by Catherine Gonzalez ’22 and Melanie Zhang ’22
Published May 10th, 2021
The MHS Docents club brings New Jersey’s over two-hundred year old history to life, transforming it from a textbook chapter into something relevant for members and strangers alike.
As a club, Docents provides MHS students with a unique opportunity to volunteer in a local region rich with American history: Rockingham. Originally the home of John Berrien, Rockingham became George Washington’s headquarters in 1783. The docents usually assist with two different events at Rockingham.
The first is Candlelight in December, where the docents lead visitors through the house decked out in holiday decor. “Each room in the house would have a docent there explaining a particular historic story from the Revolution,” explains Mr. Porcelli, the club’s teacher advisor. Different years also emphasize different themes: “[One theme] was ‘Fantastic Beasts and Where to Find Them,’ which was about different animals that the army would use.”
The second event, Children’s Day, which happens in the spring, engages children in activities from Washington’s time, ranging from games to laundry. “The kids who come really like that there are younger folks [that] are engaging with them and it gives [the high school students] the experience to work with younger students and the responsibility involved with that,” says Rockingham’s site curator, Lisa Flick.
The pandemic has made these in-person activities much more difficult, but the Docents club has shown their adaptability and resilience through pivoting to a virtual format.
Earlier this year, they put together videos as part of their newly-created “Hidden History” project. As club member Shriya Das ‘22 describes it, everybody “researched [and made videos about] someone who is really important in African American history [which was] interesting because [they] got to learn about things that [students] don’t really learn in history class”.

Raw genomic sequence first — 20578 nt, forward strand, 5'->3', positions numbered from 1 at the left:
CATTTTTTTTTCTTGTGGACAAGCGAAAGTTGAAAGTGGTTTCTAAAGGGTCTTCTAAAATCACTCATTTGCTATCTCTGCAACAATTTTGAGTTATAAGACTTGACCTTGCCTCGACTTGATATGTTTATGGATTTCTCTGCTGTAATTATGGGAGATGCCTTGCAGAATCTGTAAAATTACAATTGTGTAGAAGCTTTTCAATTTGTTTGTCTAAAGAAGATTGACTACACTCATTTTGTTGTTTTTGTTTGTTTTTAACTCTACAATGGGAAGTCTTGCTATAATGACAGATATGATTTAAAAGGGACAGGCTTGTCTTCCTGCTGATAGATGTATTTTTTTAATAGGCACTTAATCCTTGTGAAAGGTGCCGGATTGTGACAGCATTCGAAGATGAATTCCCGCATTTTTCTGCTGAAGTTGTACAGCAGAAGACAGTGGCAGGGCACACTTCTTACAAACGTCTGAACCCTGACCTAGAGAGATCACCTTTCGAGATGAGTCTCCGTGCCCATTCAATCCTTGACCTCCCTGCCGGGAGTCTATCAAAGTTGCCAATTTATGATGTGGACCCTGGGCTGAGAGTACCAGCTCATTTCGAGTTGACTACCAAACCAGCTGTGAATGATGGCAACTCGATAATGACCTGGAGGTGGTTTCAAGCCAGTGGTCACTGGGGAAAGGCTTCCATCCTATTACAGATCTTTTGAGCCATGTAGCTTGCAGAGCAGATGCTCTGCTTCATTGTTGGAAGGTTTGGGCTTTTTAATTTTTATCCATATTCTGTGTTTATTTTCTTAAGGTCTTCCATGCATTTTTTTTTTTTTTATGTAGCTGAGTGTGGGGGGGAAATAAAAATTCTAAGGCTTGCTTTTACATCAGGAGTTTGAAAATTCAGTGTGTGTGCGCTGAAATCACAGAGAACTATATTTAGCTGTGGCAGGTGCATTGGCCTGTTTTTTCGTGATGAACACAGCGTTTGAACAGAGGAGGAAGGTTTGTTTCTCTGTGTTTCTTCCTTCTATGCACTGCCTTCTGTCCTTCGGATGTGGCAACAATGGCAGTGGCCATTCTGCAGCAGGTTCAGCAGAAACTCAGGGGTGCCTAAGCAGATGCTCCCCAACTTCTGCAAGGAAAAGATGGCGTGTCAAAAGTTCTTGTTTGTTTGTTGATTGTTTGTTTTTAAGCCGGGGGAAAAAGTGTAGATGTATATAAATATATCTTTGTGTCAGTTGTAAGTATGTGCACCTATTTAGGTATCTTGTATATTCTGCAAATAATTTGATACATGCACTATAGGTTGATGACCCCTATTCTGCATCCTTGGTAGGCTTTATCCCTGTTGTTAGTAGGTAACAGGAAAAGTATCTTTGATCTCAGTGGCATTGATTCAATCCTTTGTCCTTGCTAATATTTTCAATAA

Children’s Day has also been transformed. “This year, we’re really trying to turn all of [the activities] into an online webinar program” says Nikki Achanta ’21, the club’s Communication Executive. Activities such as paper marbling, which would have normally been demonstrated live, are now done in a video. “Learning the actual techniques over a virtual format [is a little difficult], but it’s fun”, says Shriya.
Whether virtually or in-person, the experience of attending an event at Rockingham is especially impactful for the children. “We have had students join this club because, in elementary school, they showed up to Children’s Day and thought it was really cool,” says Mr. Porcelli.
Beyond sparking interest in history in students, Docents is also a tool for the preservation of the Rockingham site itself. Having been moved three times in order to escape damage and demolition due to the expansion of a quarry, the site knows all too well the importance of community interest. Reaching out to children, whether in-person or online, is the first step.
“In 20 years, if this house needs to be moved again, [people will hopefully] fight for it to be saved,” says former club member Rose Bremner ‘19.